A Texas millionaire travels to Europe to meet his girlfriend, a European countess. He stops in a rustic mountain village and meets a beautiful peasant girl. He falls in love with her, then ... See full summary »
Paul Wagner and Rosalind Brown are in love, but her father doesn't feel Paul's lifestyle will make him a suitable husband for his daughter. When Mr. Brown instructs all the servants in his extensive household, except the missing Katerina Linz, not to let Paul in his house again, Paul dons his chauffeur's clothing and takes Katerina to a local fair where they both have a good time. Paul learns she is a farm girl working temporarily as a scullery maid to earn money to replace a cow that died. He takes her home and sees Rosalind while Katarina fixes something for them to eat. The next day, Rosalind asks Katerina to deliver a letter to Paul because all the other servants are busy. At Paul's apartment, he continues the ruse saying the master is out, but his womanizing friend Charlie arrives and is taken by Katerina to be the Paul Wagner for whom the note is intended. Katerina slaps Charlie when he steals a kiss, and when Paul laughs he is "fired" by Charlie, who was playing along with the ... Written by
Arthur Hausner <firstname.lastname@example.org>
This film's television premiere took place in Los Angeles Wednesday 17 July 1957 on KTTV (Channel 11); it first aired in Philadelphia Sunday 1 December 1957 on WFIL (Channel 6), and in New York City 8 March 1962 on WCBS (Channel 2). See more »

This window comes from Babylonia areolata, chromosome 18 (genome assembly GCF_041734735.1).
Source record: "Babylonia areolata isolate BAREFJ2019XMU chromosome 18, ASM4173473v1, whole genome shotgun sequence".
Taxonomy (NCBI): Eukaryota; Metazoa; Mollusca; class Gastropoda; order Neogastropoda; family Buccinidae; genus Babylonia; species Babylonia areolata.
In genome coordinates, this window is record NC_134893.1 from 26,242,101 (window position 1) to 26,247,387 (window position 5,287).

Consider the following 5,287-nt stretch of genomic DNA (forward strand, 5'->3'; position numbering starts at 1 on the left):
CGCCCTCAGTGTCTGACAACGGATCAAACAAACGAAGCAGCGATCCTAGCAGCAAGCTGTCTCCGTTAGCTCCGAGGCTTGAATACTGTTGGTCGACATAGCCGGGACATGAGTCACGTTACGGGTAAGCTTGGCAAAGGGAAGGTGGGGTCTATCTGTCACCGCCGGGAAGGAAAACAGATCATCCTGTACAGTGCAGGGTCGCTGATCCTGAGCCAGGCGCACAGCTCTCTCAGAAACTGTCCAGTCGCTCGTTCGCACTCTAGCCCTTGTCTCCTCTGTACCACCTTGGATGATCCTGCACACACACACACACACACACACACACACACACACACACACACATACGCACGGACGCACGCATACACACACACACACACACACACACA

Franciska Gaal came to stardom in Europe for her portrayal of Katharina in a much darker though no less romantic German film called Katharina Die Letzte -- Catherine the Last (a pun on Catherine the First, Empress of all the Russias). In the German version, Gaal as the schlub of a scullery wench is much dirtier, more clumsy, and totally believable as an overlooked bumpkin skivvy. Her metamorphosis through loving the blackguard cad is, therefore, more amazing and heartrending. Dear Franchot Tone is hardly believable as a immoral seducer, out to marry an heiress only for her money and willing to betray the innocent country girl to obtain his black ends. His German counterpart oozes villainy and smarminess, forced by Katherina's utter belief in his goodness to mend his ways until the ultimate scene. All the same jokes are there in the Hollywood version, scene for scene, but the morphing of the villain into a hero in the German version is what makes that film an exalting and memorable experience, traveling from dark cynicism to -- yes -- a happy Hollywood ending!
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